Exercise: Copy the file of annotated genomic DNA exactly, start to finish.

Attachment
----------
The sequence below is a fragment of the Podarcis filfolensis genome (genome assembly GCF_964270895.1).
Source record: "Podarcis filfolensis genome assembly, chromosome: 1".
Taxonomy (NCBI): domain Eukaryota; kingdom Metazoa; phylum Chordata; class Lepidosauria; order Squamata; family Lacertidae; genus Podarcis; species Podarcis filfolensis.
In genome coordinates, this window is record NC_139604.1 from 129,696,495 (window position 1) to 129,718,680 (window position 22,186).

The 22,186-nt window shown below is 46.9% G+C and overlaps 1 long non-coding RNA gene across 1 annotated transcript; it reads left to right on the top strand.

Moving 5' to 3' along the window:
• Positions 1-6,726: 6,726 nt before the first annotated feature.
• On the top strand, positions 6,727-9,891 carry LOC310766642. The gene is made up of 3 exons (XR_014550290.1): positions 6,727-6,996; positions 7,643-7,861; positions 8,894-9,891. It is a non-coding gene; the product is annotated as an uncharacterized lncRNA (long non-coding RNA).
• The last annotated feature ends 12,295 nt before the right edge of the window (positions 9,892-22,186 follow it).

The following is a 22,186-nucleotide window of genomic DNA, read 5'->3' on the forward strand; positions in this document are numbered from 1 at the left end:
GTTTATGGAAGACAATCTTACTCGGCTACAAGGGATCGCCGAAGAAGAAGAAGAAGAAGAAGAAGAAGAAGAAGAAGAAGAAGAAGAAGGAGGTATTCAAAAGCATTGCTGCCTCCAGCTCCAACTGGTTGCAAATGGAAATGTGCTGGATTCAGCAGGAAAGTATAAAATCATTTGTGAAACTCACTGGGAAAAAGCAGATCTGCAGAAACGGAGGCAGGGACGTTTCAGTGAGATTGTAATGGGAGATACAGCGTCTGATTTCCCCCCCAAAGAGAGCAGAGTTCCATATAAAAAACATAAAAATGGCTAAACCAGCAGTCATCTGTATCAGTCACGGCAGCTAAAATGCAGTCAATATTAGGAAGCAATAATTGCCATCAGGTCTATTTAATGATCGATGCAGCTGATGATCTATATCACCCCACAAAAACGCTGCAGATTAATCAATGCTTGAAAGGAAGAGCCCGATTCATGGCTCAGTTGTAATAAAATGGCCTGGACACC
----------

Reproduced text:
The sequence below is a fragment of the Podarcis filfolensis genome (genome assembly GCF_964270895.1).
Source record: "Podarcis filfolensis genome assembly, chromosome: 1".
Taxonomy (NCBI): domain Eukaryota; kingdom Metazoa; phylum Chordata; class Lepidosauria; order Squamata; family Lacertidae; genus Podarcis; species Podarcis filfolensis.
In genome coordinates, this window is record NC_139604.1 from 129,696,495 (window position 1) to 129,718,680 (window position 22,186).

The 22,186-nt window shown below is 46.9% G+C and overlaps 1 long non-coding RNA gene across 1 annotated transcript; it reads left to right on the top strand.

Moving 5' to 3' along the window:
• Positions 1-6,726: 6,726 nt before the first annotated feature.
• On the top strand, positions 6,727-9,891 carry LOC310766642. The gene is made up of 3 exons (XR_014550290.1): positions 6,727-6,996; positions 7,643-7,861; positions 8,894-9,891. It is a non-coding gene; the product is annotated as an uncharacterized lncRNA (long non-coding RNA).
• The last annotated feature ends 12,295 nt before the right edge of the window (positions 9,892-22,186 follow it).

The following is a 22,186-nucleotide window of genomic DNA, read 5'->3' on the forward strand; positions in this document are numbered from 1 at the left end:
GTTTATGGAAGACAATCTTACTCGGCTACAAGGGATCGCCGAAGAAGAAGAAGAAGAAGAAGAAGAAGAAGAAGAAGAAGAAGAAGAAGGAGGTATTCAAAAGCATTGCTGCCTCCAGCTCCAACTGGTTGCAAATGGAAATGTGCTGGATTCAGCAGGAAAGTATAAAATCATTTGTGAAACTCACTGGGAAAAAGCAGATCTGCAGAAACGGAGGCAGGGACGTTTCAGTGAGATTGTAATGGGAGATACAGCGTCTGATTTCCCCCCCAAAGAGAGCAGAGTTCCATATAAAAAACATAAAAATGGCTAAACCAGCAGTCATCTGTATCAGTCACGGCAGCTAAAATGCAGTCAATATTAGGAAGCAATAATTGCCATCAGGTCTATTTAATGATCGATGCAGCTGATGATCTATATCACCCCACAAAAACGCTGCAGATTAATCAATGCTTGAAAGGAAGAGCCCGATTCATGGCTCAGTTGTAATAAAATGGCCTGGACACC